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Harper heralds Canada's shipbuilding 'milestone'

Cheered by hundreds of workers, Prime Minister Stephen Harper confirmed an agreement in principle paving the way for the next generation of navy ships.

The Irving yard in Halifax had won the right to bid on the largest part of the new fleet. On Thursday, Mr. Harper said they were closing in on contracts for these ships, noting that replenishing the navy would involve 75-million hours of labour over decades.

"We are moving quickly to put in place the contracts required to build the ships that our country needs to defend its waters and do its share on the international stage," the Prime Minister said.

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He called the agreement "a milestone" in the shipbuilding procurement, which is being billed as the largest in Canadian history.

"We worked extremely hard to prove that we were worthy of this selection," said Steve Durrell, president of Irving Shipbuilding. "We won this on a merit-based competition."

The Irving yard was selected in the fall by bureaucrats, a process designed to minimize allegations of political meddling, and this event was the first opportunity for the federal government to take credit. Mr. Harper was scheduled to make a similar appearance later Thursday at the yard in British Columbia that will build a smaller number of ships.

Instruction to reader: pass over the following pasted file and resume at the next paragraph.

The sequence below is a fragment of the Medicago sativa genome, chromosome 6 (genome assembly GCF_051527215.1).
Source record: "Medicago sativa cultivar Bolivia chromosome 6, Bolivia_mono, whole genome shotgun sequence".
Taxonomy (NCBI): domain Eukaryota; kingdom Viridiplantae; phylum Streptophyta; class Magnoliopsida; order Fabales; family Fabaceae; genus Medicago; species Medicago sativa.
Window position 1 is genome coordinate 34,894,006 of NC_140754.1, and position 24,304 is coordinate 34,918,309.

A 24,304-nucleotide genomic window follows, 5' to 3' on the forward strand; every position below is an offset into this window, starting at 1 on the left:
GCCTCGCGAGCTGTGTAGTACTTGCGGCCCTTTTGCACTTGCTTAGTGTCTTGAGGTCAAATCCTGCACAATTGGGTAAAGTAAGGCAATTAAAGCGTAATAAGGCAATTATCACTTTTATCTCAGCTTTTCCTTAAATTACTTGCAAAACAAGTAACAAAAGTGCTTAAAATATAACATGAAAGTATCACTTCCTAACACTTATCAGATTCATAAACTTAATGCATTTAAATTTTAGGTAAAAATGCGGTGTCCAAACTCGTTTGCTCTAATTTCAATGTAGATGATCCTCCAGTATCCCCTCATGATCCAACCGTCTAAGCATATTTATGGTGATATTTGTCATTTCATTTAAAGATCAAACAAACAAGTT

The office of Nova Scotia Premier Darrell Dexter, who was not invited to the event, put out a statement saying "the future starts here" and praising the work at the yard.

"The province will continue to work ... to make sure the members of our military go to work on the best ships possible," he said.

The Irving yard is expected to build upwards of 20 ships. The contracts for these ships will total about $25-billion, though not all of that will be earned in Nova Scotia. Machinery, weapons systems and other components are expected to be sourced from companies in other provinces.

Asked whether the ships would be designed in Canada, Mr. Harper said that many decisions remained to be made.

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"Obviously we try to minimize design costs but there will be ultimately Canadian design components involved in all of this," he said.

Jim Irving, CEO of the family firm, later told reporters in a scrum that "we'd like to do as much work in Canada as possible."

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About the Author

Oliver Moore joined the Globe and Mail's web newsroom in 2000 as an editor and then moved into reporting. A native Torontonian, he served four years as Atlantic Bureau Chief and has worked also in Afghanistan, Grenada, France, Spain and the United States. More

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